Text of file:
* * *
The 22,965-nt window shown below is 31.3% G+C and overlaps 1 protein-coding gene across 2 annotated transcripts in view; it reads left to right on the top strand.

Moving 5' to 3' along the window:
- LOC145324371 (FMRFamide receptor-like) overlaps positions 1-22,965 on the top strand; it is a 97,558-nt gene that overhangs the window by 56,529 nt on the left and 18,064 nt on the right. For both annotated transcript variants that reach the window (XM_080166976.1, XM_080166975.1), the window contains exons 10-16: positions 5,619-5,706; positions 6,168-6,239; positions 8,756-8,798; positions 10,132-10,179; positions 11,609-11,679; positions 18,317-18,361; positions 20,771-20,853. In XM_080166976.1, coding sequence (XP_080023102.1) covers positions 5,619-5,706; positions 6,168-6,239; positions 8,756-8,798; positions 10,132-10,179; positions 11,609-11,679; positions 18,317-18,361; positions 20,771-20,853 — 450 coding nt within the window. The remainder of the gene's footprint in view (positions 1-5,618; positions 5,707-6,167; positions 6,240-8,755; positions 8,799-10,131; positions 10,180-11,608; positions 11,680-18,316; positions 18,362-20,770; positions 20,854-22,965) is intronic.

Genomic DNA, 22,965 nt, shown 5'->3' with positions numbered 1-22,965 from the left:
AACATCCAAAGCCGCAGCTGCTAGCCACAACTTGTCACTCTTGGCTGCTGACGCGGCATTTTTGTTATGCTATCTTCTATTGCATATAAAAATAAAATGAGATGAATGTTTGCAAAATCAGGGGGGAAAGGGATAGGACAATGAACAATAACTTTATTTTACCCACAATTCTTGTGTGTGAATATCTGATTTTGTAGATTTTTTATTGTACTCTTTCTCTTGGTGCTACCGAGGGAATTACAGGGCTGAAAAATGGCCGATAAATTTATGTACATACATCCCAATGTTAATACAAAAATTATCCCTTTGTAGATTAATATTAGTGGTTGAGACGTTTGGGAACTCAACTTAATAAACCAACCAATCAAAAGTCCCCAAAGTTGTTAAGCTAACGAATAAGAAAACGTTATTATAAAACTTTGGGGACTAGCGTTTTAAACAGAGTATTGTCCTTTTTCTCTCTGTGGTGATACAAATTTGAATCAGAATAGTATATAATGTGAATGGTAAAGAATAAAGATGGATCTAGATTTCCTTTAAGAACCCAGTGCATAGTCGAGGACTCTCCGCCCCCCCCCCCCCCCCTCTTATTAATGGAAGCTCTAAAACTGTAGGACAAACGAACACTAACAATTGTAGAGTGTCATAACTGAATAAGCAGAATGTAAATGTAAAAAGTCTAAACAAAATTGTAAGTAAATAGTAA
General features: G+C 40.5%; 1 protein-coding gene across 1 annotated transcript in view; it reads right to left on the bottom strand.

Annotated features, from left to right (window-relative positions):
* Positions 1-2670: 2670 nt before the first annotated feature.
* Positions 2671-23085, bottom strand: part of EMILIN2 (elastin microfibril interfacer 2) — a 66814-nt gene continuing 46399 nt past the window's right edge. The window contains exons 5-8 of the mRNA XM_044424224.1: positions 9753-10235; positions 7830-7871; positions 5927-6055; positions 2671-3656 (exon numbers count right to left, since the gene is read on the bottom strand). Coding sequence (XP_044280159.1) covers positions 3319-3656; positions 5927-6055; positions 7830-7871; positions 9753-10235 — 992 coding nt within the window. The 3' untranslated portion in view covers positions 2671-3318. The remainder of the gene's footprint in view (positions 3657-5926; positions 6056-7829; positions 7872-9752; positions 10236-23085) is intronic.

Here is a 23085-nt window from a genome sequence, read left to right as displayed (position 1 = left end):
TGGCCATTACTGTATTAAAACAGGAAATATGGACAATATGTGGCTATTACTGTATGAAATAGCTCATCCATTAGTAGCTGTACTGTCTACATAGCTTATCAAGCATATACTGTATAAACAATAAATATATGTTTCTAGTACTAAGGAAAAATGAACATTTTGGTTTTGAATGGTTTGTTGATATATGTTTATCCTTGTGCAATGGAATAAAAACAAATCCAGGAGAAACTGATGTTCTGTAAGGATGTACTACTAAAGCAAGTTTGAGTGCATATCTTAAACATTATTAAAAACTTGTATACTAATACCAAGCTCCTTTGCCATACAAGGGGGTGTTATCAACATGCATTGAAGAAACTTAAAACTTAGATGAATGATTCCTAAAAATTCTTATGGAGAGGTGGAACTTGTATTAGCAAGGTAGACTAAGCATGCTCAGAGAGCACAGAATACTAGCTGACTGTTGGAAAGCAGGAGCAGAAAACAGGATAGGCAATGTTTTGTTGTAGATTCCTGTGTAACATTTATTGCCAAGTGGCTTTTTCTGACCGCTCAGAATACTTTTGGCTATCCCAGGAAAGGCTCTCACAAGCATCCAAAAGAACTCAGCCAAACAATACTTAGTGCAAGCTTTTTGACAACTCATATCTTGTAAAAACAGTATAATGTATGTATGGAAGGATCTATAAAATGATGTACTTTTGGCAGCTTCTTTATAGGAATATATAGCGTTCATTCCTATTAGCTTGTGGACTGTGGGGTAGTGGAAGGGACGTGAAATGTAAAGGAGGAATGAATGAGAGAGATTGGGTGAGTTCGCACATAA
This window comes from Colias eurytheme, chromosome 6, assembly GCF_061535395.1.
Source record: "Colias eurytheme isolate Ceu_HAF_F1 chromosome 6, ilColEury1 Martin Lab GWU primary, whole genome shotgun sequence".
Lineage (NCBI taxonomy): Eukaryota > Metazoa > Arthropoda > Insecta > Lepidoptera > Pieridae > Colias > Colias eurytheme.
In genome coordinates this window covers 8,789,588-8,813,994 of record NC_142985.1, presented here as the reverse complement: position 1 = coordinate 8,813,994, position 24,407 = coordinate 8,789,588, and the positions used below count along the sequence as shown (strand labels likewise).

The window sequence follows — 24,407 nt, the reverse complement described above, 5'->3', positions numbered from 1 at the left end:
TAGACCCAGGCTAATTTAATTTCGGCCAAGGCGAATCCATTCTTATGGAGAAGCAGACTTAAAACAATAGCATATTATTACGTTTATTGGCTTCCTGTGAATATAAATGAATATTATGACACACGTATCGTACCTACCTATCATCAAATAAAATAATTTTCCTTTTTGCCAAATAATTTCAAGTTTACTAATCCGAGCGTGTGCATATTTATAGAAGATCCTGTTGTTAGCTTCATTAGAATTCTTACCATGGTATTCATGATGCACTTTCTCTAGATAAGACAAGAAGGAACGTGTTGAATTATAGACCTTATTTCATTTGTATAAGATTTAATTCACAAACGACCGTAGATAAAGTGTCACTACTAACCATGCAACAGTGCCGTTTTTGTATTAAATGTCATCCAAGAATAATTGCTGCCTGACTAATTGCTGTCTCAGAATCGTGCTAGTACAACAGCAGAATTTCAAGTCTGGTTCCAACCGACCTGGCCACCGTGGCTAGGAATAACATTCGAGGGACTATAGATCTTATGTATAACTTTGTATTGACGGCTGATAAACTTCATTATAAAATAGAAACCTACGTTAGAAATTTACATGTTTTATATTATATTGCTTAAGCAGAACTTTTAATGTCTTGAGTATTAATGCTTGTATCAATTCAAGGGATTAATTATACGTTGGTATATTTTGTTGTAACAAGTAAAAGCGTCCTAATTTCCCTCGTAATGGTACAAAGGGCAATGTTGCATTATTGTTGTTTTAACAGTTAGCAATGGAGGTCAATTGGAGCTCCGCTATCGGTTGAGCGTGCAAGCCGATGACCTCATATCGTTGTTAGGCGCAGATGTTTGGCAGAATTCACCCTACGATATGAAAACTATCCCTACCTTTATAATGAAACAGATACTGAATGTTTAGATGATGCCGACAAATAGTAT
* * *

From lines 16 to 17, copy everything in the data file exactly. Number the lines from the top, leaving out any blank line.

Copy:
The window sequence follows — 24,407 nt, the reverse complement described above, 5'->3', positions numbered from 1 at the left end:
TAGACCCAGGCTAATTTAATTTCGGCCAAGGCGAATCCATTCTTATGGAGAAGCAGACTTAAAACAATAGCATATTATTACGTTTATTGGCTTCCTGTGAATATAAATGAATATTATGACACACGTATCGTACCTACCTATCATCAAATAAAATAATTTTCCTTTTTGCCAAATAATTTCAAGTTTACTAATCCGAGCGTGTGCATATTTATAGAAGATCCTGTTGTTAGCTTCATTAGAATTCTTACCATGGTATTCATGATGCACTTTCTCTAGATAAGACAAGAAGGAACGTGTTGAATTATAGACCTTATTTCATTTGTATAAGATTTAATTCACAAACGACCGTAGATAAAGTGTCACTACTAACCATGCAACAGTGCCGTTTTTGTATTAAATGTCATCCAAGAATAATTGCTGCCTGACTAATTGCTGTCTCAGAATCGTGCTAGTACAACAGCAGAATTTCAAGTCTGGTTCCAACCGACCTGGCCACCGTGGCTAGGAATAACATTCGAGGGACTATAGATCTTATGTATAACTTTGTATTGACGGCTGATAAACTTCATTATAAAATAGAAACCTACGTTAGAAATTTACATGTTTTATATTATATTGCTTAAGCAGAACTTTTAATGTCTTGAGTATTAATGCTTGTATCAATTCAAGGGATTAATTATACGTTGGTATATTTTGTTGTAACAAGTAAAAGCGTCCTAATTTCCCTCGTAATGGTACAAAGGGCAATGTTGCATTATTGTTGTTTTAACAGTTAGCAATGGAGGTCAATTGGAGCTCCGCTATCGGTTGAGCGTGCAAGCCGATGACCTCATATCGTTGTTAGGCGCAGATGTTTGGCAGAATTCACCCTACGATATGAAAACTATCCCTACCTTTATAATGAAACAGATACTGAATGTTTAGATGATGCCGACAAATAGTAT